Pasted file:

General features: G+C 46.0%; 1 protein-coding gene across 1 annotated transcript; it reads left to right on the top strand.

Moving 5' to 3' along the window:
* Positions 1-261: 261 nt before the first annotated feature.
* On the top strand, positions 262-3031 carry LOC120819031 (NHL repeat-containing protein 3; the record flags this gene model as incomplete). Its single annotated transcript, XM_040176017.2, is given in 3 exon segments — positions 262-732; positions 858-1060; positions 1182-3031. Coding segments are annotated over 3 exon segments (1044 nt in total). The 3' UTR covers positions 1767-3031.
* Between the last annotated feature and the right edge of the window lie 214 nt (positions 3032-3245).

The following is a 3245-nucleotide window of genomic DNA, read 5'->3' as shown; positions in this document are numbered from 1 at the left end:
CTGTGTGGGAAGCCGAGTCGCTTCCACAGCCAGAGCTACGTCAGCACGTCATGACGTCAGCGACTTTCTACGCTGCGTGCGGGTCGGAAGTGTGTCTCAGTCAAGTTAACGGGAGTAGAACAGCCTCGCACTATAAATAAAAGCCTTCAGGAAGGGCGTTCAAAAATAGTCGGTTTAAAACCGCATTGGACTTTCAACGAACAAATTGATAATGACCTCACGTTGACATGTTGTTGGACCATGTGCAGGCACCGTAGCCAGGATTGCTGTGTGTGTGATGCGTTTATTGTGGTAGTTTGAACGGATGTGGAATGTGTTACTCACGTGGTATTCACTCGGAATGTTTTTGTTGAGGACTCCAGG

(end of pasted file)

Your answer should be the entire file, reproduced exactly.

General features: G+C 46.0%; 1 protein-coding gene across 1 annotated transcript; it reads left to right on the top strand.

Moving 5' to 3' along the window:
* Positions 1-261: 261 nt before the first annotated feature.
* On the top strand, positions 262-3031 carry LOC120819031 (NHL repeat-containing protein 3; the record flags this gene model as incomplete). Its single annotated transcript, XM_040176017.2, is given in 3 exon segments — positions 262-732; positions 858-1060; positions 1182-3031. Coding segments are annotated over 3 exon segments (1044 nt in total). The 3' UTR covers positions 1767-3031.
* Between the last annotated feature and the right edge of the window lie 214 nt (positions 3032-3245).

The following is a 3245-nucleotide window of genomic DNA, read 5'->3' as shown; positions in this document are numbered from 1 at the left end:
CTGTGTGGGAAGCCGAGTCGCTTCCACAGCCAGAGCTACGTCAGCACGTCATGACGTCAGCGACTTTCTACGCTGCGTGCGGGTCGGAAGTGTGTCTCAGTCAAGTTAACGGGAGTAGAACAGCCTCGCACTATAAATAAAAGCCTTCAGGAAGGGCGTTCAAAAATAGTCGGTTTAAAACCGCATTGGACTTTCAACGAACAAATTGATAATGACCTCACGTTGACATGTTGTTGGACCATGTGCAGGCACCGTAGCCAGGATTGCTGTGTGTGTGATGCGTTTATTGTGGTAGTTTGAACGGATGTGGAATGTGTTACTCACGTGGTATTCACTCGGAATGTTTTTGTTGAGGACTCCAGG